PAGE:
Over the past 50 years, 3 wise men made predictions that have become definitive in our time. Gordon Moore said data processing would double in capacity every 18 to 24 months, Mark Kryder predicted that data storage would expand at about the same rate, and George Gilder said the bandwidth connecting different nodes would double at three times that speed. Like the sages from the biblical story, they saw a massive star rising ahead of them.
Today we stand in the radiance of technology’s sun. My consumer grade phone is more powerful than most corporate data centres at the turn of the century. It has 200,000 times more memory than Voyager 2, which just left our solar system. In lockstep with this progress, today’s data centres produce decentralised processing power at incredibly cheap prices. These have found their way to humanity and are delivering on the promise of a new dispensation. Maybe LOCNVL had a point when they sang in 2010 that they had a sun in their pocket.
Let’s change our focus, for a moment, to Africa, which despite having nearly a billion people still only produces roughly $3.5 trillion in GDP. Apple, Alphabet, Amazon, Microsoft and Facebook have a collective market capitalisation of the same amount, yet do so with 0.08% of the number of people. To say Africa is missing out on the technology sun is an understatement. While everyone can benefit from this change, only a few will be positioned to lead it. It’s a fact quite visible wherever you look.
Over the centuries, we have learnt that only four composers (Bach, Beethoven, Mozart and Tchaikovsky) wrote almost all the music played by modern orchestras. Similarly, just a handful of authors sell all the books (of 1,5 million books published each year, only 500 sell more than a hundred thousand copies), and of the few scientists that actually publish papers that are accepted, only a very small percentage are then actually referenced by their peers. Business majors will note that this phenomenon was captured eloquently by 18th century Italian polymath Vilfredo Pareto and his 80/20 principle.
The question we should ask ourselves is: how can SA be part of the 20%, the mavericks that change the world instead of the 80% who end up as followers? For the answer, we need not look further than Lesetja Kganyago, the governor of our Reserve Bank:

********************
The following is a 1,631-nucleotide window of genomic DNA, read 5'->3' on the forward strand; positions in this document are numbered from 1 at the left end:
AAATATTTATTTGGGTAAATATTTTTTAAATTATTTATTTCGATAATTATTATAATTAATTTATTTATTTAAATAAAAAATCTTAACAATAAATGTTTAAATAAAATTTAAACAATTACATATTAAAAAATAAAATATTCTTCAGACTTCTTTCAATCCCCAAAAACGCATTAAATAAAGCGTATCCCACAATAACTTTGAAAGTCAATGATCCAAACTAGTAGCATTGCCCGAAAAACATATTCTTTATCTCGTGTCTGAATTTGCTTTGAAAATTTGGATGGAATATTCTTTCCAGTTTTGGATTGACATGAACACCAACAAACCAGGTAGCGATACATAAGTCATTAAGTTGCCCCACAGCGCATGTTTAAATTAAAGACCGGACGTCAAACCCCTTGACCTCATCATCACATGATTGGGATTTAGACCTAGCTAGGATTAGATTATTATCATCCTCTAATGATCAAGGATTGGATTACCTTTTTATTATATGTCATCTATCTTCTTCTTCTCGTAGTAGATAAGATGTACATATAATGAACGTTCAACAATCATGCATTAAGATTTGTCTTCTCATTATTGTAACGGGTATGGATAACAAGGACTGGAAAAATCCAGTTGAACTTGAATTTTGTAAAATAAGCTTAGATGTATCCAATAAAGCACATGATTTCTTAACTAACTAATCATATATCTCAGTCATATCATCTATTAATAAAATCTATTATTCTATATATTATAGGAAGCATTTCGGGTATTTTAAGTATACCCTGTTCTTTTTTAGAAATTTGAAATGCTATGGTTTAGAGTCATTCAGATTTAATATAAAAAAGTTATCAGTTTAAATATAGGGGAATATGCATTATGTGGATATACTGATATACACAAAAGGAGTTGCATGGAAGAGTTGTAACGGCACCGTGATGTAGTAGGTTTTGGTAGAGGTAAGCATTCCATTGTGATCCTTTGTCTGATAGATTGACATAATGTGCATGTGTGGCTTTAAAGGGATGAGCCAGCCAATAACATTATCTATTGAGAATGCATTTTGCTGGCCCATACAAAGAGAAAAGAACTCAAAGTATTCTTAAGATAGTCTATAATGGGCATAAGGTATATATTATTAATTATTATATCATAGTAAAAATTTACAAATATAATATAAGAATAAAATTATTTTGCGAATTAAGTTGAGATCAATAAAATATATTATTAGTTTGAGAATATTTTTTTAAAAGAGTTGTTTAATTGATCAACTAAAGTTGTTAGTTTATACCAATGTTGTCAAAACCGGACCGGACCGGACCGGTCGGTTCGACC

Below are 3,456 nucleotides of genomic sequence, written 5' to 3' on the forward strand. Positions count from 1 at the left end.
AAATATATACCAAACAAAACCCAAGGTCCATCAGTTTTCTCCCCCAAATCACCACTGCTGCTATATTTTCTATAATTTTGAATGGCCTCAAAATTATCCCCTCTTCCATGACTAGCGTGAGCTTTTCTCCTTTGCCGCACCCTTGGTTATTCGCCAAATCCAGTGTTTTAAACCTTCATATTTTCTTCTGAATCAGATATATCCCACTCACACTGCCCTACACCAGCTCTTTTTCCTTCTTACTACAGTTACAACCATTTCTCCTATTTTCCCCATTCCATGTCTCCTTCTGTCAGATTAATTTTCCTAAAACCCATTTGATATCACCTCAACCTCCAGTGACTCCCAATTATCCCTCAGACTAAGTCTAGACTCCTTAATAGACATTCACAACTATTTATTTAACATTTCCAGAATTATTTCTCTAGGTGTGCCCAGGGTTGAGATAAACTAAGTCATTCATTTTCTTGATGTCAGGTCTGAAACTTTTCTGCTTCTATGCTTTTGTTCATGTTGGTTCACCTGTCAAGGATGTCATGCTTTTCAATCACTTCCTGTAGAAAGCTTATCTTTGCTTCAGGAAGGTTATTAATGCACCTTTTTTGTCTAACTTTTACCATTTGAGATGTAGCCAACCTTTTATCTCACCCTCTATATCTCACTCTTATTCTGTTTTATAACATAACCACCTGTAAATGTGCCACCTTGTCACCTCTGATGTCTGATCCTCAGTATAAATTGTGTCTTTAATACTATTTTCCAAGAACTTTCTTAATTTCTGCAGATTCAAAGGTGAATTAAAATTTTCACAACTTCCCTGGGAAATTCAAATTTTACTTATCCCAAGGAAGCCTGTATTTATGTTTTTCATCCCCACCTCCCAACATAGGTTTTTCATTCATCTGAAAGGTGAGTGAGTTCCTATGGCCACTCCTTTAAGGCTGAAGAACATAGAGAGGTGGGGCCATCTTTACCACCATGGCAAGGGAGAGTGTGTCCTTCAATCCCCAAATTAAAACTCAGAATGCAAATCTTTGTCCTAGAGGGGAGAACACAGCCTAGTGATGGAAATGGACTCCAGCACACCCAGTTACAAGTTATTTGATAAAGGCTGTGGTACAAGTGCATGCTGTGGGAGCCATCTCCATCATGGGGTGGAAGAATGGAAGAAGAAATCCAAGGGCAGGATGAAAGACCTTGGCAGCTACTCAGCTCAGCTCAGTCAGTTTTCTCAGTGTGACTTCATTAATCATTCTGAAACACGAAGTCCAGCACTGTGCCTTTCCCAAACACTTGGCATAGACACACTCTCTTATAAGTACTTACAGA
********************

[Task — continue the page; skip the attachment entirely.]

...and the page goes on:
“Lasting wealth… isn’t in a country’s soil but in its citizens’ heads. Countries get rich because people develop specialised skills, and because they find ways to cooperate so they can do things much too complex for any individual to do alone. To handle all this complexity and specialisation, people gather in firms, and firms interact in markets.”
He warned that when a state declares war against market mechanisms and wealth, it kills off investment and scares skilled people away. Natural resources don’t get used effectively, no matter how abundant they are, and the economy doesn’t develop other kinds of industries either.
It’s not hard to back this view: the mess in the DRC, the collapse of Zimbabwe, and the unbelievable accumulation of debt by Zambia reveal how disdain for market principles have hobbled what should be highly productive nations. Neither is it hard to find positive examples: India and Singapore have transformed their economies thanks to very business-friendly environments, and they have reduced poverty as well. The rise of the Asian Tigers had a lot to do with using market mechanisms effectively.
This brings us to the saviour part.
Minister Rob Davies recently declared that “there would be serious winners and losers due to the 4th industrial revolution (4IR).”, sounding vaguely familiar to a disturbing passages from the Holy Bible, a book that we can be certain the Minister did not mean to reference. In Matthew 13:12, Jesus says that:” For whoever has, to him more will be given, and he will have abundance; but whoever does not have, even what he has will be taken away from him.” (The reader should be aware that economists often refer to the Pareto principle as the Matthew principle in relation to the above)
A significant number of things have been taken away from South Africa during the Zupta era. Yet South Africa still has an incredible opportunity here:
Yes, since 2008 SA has plunged 22 spots from 45th position. Yet we are still in the game and can reverse the trend, particularly if we harness 4IR beyond mentions in speeches. To me the opportunity is obvious. We have the finance system, market size and innovation capability to create a hotbed for 4IR-fueled progress. Looking at my industry, we should find ways to bring the smartest fintechs to South Africa.
Therefore, during this festive season, let us listen to our favourite devices streaming Mozart and Beethoven whilst we study and embrace the wise words of Pareto and other trusted saviours. The governor has confirmed our course. If SA Inc. could open doors for that 0.08 % of innovators and give them a reason to bring their wealth and knowledge here, we can accomplish amazing things as a nation. The three wise men have shown us a great rising star that everyone, even our most Marxist ministers, can see on the horizon. In 2019, let’s hope, and pray, we can converge on the opportunity.